(D) Observe that great Antichrist in St. John, and this Man of Sin in St. Paul to be intended of the same person; none can doubt but that St. Paul doth speak these things of Antichrist saith St. Augustine, where and else where we find the same person under several names, under diverse considerations, so called Sodom and Egypt (Rev. 11. 8), the great whore (Rev 17.1), Babylon (v. 5) and here that Man of Sin and by St. John, Antichrist. In which variety of names, some one is at present to be principally used, for avoiding confusion; in which I shall choose that of Antichrist, as being a word both Scriptural, and Ecclesiastical, frequently occurring in the Fathers, and Ecclesiastical writers, ancient and modern.

(E) Observe that Man of Sin or Antichrist, although singularly, and emphatically, and as it were, personally pointed at, is not notwithstanding to be understood as terminated in any one individual person whatsoever; but as those many Antichrists make up that wicked society of Apostate Heretics, of what kind soever; so is this great Antichrist a chief of this great Apostasy, but as one in succession, though diverse in persons, so it is said of the Pope and Papacy. That as to the place and office of the Papacy all Popes from first to last, are but as one Pope, so when they say, the Pope is head of the Church, that is not intended of any one Pope alone, but of any and all in that succession.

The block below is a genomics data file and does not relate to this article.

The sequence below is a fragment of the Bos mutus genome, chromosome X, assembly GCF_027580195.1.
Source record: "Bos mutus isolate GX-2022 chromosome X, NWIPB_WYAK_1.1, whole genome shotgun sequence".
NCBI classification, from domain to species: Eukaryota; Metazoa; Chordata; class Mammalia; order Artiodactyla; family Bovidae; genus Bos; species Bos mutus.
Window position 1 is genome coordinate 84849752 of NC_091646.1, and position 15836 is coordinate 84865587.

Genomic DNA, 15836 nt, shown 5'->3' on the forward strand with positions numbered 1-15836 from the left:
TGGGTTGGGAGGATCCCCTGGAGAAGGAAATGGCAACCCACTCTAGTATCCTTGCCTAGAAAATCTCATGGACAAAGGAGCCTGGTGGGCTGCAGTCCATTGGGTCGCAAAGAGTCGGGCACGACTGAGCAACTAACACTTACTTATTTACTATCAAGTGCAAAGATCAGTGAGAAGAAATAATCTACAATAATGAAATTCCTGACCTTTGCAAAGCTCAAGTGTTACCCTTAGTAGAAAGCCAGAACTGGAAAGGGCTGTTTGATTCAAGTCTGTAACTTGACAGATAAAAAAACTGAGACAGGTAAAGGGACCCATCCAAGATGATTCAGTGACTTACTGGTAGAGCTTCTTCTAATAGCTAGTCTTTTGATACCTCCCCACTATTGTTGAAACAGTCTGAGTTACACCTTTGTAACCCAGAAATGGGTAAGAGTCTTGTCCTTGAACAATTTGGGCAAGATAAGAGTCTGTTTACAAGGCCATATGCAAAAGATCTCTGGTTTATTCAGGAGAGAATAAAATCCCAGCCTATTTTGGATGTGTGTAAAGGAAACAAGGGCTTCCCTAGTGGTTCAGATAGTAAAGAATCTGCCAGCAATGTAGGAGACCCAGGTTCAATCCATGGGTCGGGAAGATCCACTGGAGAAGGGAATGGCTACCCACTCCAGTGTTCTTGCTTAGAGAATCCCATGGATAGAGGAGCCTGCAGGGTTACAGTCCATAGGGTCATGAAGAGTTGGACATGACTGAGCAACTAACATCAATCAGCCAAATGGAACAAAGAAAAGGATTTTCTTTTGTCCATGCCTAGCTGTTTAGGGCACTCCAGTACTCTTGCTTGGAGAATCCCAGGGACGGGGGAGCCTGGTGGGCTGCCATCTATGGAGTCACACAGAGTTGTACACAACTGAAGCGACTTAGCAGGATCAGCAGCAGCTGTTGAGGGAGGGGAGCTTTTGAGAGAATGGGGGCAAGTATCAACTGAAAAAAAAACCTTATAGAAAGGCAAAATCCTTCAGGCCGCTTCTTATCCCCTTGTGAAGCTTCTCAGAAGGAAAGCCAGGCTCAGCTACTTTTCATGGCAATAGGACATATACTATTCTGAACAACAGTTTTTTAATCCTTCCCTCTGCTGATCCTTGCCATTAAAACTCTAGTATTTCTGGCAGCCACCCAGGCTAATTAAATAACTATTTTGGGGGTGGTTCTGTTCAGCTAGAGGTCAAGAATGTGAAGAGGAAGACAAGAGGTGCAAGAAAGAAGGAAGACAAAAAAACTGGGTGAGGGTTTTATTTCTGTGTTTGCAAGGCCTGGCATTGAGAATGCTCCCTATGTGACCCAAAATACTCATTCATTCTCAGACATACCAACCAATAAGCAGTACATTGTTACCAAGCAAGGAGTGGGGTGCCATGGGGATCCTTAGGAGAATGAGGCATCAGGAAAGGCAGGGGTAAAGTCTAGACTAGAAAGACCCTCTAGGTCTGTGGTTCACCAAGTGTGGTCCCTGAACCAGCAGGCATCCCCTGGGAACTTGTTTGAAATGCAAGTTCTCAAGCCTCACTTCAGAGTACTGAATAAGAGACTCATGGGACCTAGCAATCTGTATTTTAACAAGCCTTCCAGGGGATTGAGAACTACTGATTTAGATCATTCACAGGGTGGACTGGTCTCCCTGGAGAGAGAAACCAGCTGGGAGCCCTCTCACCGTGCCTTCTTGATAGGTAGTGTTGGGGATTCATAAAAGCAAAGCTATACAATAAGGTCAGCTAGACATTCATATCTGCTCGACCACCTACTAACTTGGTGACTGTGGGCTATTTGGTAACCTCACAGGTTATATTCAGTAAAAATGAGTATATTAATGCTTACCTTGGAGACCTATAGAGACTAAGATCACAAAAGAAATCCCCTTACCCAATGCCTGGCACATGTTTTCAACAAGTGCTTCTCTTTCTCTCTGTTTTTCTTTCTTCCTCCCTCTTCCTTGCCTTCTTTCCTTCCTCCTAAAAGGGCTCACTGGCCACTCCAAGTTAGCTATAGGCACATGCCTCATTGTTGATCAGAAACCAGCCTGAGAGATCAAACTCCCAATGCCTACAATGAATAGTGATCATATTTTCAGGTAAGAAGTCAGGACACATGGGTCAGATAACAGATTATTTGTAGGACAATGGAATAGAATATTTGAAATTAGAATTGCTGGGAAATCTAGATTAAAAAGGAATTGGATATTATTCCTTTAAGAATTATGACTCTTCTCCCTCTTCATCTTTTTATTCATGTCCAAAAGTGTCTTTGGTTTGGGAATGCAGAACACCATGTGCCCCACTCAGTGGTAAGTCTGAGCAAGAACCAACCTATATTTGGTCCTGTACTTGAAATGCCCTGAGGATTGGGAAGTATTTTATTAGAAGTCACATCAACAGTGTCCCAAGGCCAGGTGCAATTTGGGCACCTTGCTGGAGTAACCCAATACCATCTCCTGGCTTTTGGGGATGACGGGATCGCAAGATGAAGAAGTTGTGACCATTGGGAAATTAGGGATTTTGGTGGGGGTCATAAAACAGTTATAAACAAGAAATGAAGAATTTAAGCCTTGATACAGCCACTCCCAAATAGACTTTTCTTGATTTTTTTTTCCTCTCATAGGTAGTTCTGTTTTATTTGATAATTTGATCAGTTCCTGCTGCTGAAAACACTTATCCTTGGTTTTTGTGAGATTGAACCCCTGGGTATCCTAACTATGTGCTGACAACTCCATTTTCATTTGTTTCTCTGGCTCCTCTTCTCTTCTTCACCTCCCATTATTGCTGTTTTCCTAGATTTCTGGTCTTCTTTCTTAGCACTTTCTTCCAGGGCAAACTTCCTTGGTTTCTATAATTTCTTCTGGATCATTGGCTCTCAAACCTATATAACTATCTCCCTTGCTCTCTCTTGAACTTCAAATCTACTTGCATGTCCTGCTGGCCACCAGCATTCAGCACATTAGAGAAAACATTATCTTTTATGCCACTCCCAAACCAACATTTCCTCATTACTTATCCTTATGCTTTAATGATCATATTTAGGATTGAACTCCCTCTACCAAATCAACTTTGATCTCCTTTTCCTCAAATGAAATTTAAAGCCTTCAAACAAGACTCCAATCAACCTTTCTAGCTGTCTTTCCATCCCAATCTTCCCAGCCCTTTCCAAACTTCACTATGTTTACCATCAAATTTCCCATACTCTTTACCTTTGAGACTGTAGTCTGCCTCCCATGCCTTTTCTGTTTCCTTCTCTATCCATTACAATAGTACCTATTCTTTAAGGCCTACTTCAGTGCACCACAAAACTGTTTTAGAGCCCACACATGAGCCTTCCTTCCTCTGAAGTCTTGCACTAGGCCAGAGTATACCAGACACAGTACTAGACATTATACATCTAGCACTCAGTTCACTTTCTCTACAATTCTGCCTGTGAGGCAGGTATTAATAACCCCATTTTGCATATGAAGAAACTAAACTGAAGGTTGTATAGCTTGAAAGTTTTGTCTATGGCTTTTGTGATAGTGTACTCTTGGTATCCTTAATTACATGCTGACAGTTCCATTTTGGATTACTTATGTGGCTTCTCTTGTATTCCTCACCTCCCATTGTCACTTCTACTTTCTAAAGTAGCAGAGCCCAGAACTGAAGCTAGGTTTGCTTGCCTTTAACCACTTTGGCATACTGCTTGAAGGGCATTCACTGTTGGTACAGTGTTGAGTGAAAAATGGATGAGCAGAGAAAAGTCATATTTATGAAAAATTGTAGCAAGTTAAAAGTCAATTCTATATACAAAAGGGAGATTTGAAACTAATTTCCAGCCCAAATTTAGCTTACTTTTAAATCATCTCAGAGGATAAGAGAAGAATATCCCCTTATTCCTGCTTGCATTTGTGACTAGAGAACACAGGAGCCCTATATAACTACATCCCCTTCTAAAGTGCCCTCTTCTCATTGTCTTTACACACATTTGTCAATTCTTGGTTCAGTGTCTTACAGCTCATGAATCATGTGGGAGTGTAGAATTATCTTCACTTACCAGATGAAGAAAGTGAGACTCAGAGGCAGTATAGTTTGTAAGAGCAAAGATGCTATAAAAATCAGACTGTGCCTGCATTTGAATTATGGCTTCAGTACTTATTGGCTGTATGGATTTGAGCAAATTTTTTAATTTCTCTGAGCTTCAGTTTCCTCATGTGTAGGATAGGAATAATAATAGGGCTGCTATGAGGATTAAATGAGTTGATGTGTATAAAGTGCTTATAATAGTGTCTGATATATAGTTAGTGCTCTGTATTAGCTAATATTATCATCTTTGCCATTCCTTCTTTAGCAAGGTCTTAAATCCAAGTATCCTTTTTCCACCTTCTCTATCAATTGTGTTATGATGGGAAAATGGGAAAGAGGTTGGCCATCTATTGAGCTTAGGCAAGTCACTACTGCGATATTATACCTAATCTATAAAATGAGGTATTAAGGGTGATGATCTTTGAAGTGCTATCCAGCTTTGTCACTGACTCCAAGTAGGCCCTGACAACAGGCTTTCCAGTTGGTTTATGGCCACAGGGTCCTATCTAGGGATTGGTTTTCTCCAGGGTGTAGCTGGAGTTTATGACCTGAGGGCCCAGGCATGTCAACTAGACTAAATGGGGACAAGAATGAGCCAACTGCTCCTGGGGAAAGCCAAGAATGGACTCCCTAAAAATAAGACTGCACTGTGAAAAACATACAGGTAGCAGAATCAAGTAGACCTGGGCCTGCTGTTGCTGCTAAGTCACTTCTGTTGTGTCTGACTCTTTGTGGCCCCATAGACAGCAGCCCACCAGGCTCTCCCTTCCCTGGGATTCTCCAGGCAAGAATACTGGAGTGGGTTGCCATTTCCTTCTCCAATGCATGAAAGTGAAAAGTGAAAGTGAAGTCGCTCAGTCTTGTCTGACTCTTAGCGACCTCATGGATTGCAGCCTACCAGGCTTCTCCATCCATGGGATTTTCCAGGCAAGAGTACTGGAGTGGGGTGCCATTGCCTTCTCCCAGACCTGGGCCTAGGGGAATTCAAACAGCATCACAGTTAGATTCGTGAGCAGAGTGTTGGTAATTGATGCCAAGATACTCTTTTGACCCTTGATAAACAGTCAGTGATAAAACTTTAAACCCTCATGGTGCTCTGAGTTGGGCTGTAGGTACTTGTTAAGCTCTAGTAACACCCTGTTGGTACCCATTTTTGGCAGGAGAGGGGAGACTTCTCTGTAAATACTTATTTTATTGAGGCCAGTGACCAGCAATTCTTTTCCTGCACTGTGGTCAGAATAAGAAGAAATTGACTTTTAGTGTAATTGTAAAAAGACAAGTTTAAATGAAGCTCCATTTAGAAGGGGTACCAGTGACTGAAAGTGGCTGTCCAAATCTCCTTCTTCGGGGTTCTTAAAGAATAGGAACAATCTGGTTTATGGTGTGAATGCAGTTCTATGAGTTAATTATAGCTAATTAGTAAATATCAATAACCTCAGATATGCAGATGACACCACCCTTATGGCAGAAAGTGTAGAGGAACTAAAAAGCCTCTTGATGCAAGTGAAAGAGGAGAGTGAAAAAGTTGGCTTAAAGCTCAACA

Thus of Antichrist, as here considered in his person, condition and quality. A Man of Sin, one in profession and faith, also in life and manners sinful exceedingly; and how that is, will appear after in particulars.

II. The Place of Antichrist's Appearing

We have next to see this Man of Sin, as to his place, where he should appear, and is to be expected; sitting in the Temple of God.

1. Which words the Temple of God, some appropriate to Jerusalem, and the Temple there, so understood properly (saith Grotius) in both Testaments. It seems also to make for this; what is instanced of Cajus one of the Roman Emperors, who caused his image or statue to be placed in the Temple at Jerusalem to be worshipped: which agrees (say some) with the text literally, This Man of Sin, sitting in the Temple of God &c. But this Man of Sin, or Antichrist, is intended of an apostate Christian fallen away (v. 3.) such as was not Cajus, a Pagan, and never otherwise, therefore not he this Antichrist.